A semiotic analysis of the museum and value are captured in the work of collaborators Neil Cummings and Marysia Lewandoska. In their work Use Value, (2001) as part of the Give and Take exhibition, an intervention invited by the V&A in collaboration with the Serpentine Gallery, which saw the staging of works by fifteen contemporary artists that included artists such as Yinka Shonibare and Hans Haacke. This particular work juxtaposed the rarity and value of the museum artefact with the sound of the noisy, clattering museum restaurant kitchen noises and people eating in the restaurant. A sound recording that captures the noises of teaspoons, dishes and all the ceramic paraphernalia, referencing the quotidian and ubiquitous function of these ceramics and reiterating the juxtaposition between the cherished value of objects in the museum and those ceramic objects of everyday use. It is punctuated with repeated simulated sounds of destruction, of the casual dropping of ceramic items as opposed to the physical act of destruction and heard throughout the ceramics galleries and main museum atrium of the V&A. The work also references the way an object can no longer function in the way it may have been originally intended having been assigned new meaning by the fact of being included in a curated collection.
Recent years has seen a number of ceramic artists who are “mining the museum”,  not in the revisionist arrangement used by Fred Wilson in the Maryland Historical Society that referenced the evocative, unofficial and unrecorded historical events of African-American experiences, but how the art object functions in the museum space. In one of these sculptural works Please do not touch the Artwork, (2003)by Jeppe Hein, as part of the collaborative exhibition A Secret History of Clay – From Gauguin to Gormley,that required a destructive act to produce a powerful and shocking experience for unwitting viewers. A simple ceramic plate on the wall saying, please do not touch the artwork, positioned behind that familiar designated line distancing the viewer from the object was fitted with a sensor capable of activating a device to push the plate off the wall if the viewer crossed line, sending the plate to smash on the ground. A new plate was replaced daily to repeat the same sadistic objective causing much controversy due to the fact that those viewers involved in the conspiracy simply could not decipher why a simple plate with this message was included in the exhibition. Reiterating the social taboo of touching objects, referencing the no touching policies of museums, it defies us to do exactly what it says not to do.
It is not just how the object behaves in the gallery space but in Marek Cecula’s Klepisko (Fig. 13), it is the work of the viewer that is required to complete the artwork. Klepisko (the Polish word for a traditional rural peasant dwellings earthenware floor) is an artwork that comprised 19 tons of clay that is poured to over a half a metre in thickness and levelled in a gallery exhibition space. The construction of this once common floor is of traditional design is left with deep cracks into which are placed facsimiles of classical architectural fragments, books and cultural artefacts, that are used in “[..] forming the landfill of our culture”. The destructive element of this work involves the repetitive participation of the audience to walk across this deteriorating floor, thereby realizing this work, to create or to reveal as Cecula says, the archaeology of the future.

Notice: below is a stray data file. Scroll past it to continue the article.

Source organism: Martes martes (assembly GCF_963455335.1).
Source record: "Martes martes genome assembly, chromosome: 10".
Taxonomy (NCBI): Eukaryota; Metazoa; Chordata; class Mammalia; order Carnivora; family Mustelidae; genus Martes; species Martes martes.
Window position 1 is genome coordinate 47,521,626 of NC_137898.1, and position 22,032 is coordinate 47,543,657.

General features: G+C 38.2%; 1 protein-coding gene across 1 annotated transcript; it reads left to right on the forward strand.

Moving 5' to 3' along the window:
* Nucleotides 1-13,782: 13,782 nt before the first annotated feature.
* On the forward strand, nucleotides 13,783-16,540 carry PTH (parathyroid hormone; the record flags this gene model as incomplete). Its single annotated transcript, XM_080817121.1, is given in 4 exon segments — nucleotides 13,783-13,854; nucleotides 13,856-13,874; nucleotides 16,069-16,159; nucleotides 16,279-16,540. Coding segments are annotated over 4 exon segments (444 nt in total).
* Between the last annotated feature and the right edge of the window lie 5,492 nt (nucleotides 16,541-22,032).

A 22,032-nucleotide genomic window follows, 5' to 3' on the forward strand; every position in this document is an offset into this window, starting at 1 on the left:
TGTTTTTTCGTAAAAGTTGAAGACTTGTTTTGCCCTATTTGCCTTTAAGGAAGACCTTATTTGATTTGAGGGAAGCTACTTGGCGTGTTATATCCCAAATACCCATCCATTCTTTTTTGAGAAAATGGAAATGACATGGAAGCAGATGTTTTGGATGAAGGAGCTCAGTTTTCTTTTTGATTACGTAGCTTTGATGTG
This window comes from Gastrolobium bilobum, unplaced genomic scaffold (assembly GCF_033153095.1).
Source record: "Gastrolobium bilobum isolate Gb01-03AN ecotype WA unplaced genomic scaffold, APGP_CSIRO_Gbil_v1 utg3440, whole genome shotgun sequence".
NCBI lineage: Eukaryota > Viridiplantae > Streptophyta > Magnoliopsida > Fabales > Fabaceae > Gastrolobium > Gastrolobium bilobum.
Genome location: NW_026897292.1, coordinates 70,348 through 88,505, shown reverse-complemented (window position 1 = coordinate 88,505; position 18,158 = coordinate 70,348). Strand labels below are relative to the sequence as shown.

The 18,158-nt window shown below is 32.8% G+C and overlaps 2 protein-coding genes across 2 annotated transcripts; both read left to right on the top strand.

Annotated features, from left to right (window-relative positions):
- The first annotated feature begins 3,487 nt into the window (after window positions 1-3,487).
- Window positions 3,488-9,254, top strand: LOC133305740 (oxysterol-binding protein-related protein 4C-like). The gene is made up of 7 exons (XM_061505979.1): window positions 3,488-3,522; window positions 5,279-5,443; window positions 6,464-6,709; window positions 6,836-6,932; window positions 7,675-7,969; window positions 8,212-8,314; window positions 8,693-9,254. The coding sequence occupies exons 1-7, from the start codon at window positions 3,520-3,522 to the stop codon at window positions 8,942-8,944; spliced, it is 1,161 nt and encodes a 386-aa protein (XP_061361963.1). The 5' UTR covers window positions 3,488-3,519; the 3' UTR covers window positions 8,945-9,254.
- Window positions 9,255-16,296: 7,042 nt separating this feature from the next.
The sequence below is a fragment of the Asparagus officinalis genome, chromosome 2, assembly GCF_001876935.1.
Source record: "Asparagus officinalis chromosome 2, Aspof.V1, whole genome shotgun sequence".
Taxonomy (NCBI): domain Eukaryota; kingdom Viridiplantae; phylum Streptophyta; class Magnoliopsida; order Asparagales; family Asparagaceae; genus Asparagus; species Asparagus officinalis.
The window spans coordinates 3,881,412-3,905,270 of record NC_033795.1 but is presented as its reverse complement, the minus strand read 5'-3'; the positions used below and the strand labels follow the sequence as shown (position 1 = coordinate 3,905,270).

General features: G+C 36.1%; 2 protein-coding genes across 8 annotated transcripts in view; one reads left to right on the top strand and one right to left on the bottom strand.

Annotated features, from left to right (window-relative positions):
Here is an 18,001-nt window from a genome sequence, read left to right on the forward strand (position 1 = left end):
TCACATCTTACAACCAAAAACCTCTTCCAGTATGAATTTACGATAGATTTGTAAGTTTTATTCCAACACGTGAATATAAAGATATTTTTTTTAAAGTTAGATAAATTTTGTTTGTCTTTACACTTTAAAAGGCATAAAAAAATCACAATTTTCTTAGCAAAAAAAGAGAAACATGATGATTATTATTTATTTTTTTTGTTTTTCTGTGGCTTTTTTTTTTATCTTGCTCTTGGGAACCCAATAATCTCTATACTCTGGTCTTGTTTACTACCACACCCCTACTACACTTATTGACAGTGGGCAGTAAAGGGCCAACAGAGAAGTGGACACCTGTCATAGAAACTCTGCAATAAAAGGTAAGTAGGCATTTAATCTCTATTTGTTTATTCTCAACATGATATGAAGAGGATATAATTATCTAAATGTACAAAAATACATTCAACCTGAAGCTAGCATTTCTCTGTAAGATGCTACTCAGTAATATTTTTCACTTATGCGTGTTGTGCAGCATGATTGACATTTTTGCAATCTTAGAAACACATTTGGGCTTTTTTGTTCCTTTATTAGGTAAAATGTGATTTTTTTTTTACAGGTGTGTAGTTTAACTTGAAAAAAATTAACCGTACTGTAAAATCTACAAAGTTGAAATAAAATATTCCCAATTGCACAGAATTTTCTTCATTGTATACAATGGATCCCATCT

This chapter explores some of the many ways artists exploit strategies of aesthetic destruction while using the practice of repetition. Ceramic based iconoclasm shows how these artists have begun to explore the historical philosophical potential of meaning and destruction. Literal and metaphorical fragility provide the possibilities to comment and critique cultural boundaries. The influence of the museum institution provides for the disruption of any preconceived notions of how contemporary ceramic art is to be encountered by the spectator demonstrating new practices, curatorial aesthetic strategies and new innovation, crucially promoting a new level and more socially engaged practice within context and site. Newly found confidence by artists such as Edmund deWaal has addressed these directions in the placing of utilitarian objects not just the museum space but also the white cube spaces. While this is only a small sample of artists who work in various ways within this category, the number of artists who choose to use the medium of clay to work in this way is growing and now it seems there is an imperative for these artists to start supporting their work with their own critique that is sadly lacking. Weak ending to chapter. Edmund deWaal says stuff on this.